Our monthly, round-table discussion for all - students, staff, faculty and community members! Refreshments provided!
The effective management of migration flows is a challenge to the EU principles of solidarity and burden sharing. The EU is working to organize legal immigration better, enhance the integration of non-EU nationals and curb illegal migration.
Why do legislators invest scarce time and resources into forming and maintaining voluntary groups that provide few obvious benefits? Legislative member organizations (LMOs)—such as caucuses in the US Congress and intergroups in the European Parliament (EP)—exist in numerous law-making bodies around the world. Yet unlike parties and committees, LMOs play no obvious and pre-defined role in the legislative process. We argue that LMOs provide legislators with opportunities to establish social relationships with colleagues with whom they share a common interest in an issue or theme. The social networks composed of these relationships, in turn, offer valuable opportunity structures for the efficient exchange of policy-relevant information between legislative offices. Building on classic insights from the study of social networks, the authors demonstrate that LMO networks are composed of weak, bridging ties that cut across party and committee lines, thus providing lawmakers with access to otherwise unattainable information and making all members of the network better informed.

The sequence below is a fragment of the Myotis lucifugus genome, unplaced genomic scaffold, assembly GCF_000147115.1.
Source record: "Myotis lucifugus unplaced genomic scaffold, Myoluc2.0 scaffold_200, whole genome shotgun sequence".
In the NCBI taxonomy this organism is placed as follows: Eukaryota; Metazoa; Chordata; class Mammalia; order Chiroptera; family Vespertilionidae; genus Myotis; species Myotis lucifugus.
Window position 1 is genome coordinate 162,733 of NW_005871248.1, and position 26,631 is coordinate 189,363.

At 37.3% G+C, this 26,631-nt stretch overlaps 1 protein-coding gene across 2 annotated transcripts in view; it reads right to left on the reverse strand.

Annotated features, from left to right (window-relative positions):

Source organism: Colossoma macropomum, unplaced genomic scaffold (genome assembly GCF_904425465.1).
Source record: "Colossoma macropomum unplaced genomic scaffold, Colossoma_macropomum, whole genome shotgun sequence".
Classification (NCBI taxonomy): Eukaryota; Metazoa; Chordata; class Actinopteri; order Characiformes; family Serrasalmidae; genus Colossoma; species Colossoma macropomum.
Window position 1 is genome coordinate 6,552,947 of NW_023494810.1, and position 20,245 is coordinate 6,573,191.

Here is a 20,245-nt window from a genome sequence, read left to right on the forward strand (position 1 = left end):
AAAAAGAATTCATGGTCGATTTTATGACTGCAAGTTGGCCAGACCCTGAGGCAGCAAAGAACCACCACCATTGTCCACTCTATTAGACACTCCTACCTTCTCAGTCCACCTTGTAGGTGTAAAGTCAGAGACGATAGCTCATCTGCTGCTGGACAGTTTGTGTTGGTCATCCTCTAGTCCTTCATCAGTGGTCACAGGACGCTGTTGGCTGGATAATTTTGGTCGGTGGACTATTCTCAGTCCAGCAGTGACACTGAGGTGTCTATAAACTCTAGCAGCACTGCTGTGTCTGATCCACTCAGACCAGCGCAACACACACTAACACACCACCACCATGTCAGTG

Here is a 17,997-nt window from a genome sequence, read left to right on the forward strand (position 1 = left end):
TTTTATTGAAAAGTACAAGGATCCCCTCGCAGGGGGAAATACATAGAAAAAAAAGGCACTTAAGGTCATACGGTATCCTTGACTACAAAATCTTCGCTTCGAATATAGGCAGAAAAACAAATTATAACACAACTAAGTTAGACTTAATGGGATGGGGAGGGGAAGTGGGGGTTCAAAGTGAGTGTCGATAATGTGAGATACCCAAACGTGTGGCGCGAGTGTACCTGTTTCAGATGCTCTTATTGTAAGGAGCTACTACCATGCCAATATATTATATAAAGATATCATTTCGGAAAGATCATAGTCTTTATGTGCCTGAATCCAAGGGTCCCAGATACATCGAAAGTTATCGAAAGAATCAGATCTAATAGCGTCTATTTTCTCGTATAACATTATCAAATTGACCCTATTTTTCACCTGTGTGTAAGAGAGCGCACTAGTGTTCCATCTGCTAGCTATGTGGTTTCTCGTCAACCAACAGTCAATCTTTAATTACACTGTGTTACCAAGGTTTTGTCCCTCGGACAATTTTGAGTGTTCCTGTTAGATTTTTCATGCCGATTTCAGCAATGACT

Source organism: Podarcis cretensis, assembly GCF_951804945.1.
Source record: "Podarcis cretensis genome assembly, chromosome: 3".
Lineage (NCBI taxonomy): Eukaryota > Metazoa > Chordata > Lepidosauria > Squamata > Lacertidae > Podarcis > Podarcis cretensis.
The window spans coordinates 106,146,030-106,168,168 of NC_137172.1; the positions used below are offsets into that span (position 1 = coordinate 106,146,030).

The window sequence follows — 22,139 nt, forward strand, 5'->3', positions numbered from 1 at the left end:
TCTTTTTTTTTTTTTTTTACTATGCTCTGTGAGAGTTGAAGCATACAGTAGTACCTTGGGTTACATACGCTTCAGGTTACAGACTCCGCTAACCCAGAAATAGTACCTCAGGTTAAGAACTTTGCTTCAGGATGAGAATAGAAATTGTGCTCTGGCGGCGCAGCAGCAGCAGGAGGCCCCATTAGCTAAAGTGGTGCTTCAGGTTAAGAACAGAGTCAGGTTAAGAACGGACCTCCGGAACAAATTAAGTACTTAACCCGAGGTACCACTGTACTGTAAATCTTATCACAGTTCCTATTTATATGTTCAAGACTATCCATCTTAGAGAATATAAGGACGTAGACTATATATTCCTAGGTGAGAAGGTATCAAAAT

CEUCE is pleased to announce a new certificate offering for CU students, The Certificate in European Union Studies. This certification will allow students in the range of social science and humanities programs to pursue a specialization in the European Union (EU). This program is of particular interest to students majoring in International Affairs or Political Science, although the program is open to students in other disciplines.
The European Parliament Liaison Office is pleased to announce the launching of its next round of internships designed for US graduate students and which will take place from mid-January to mid-April 2014 in its Washington D.C. Office with a possible extension in Brussels and Strasbourg. We are also pleased to inform you that a flat-rate allowance will be granted to the selected candidates.
For most ordinary Europeans one of the greatest successes of the European Union is the legal right to move freely across all 28 states of the Union, to set up home, work and be entitled to the social benefits provided by that country – these are established nationally rather than at EU level. While the right to a minimum of paid holiday and maternity leave have been agreed among all 28 EU countries, the level of unemployment benefit, access to healthcare and child support etc. vary from country to country.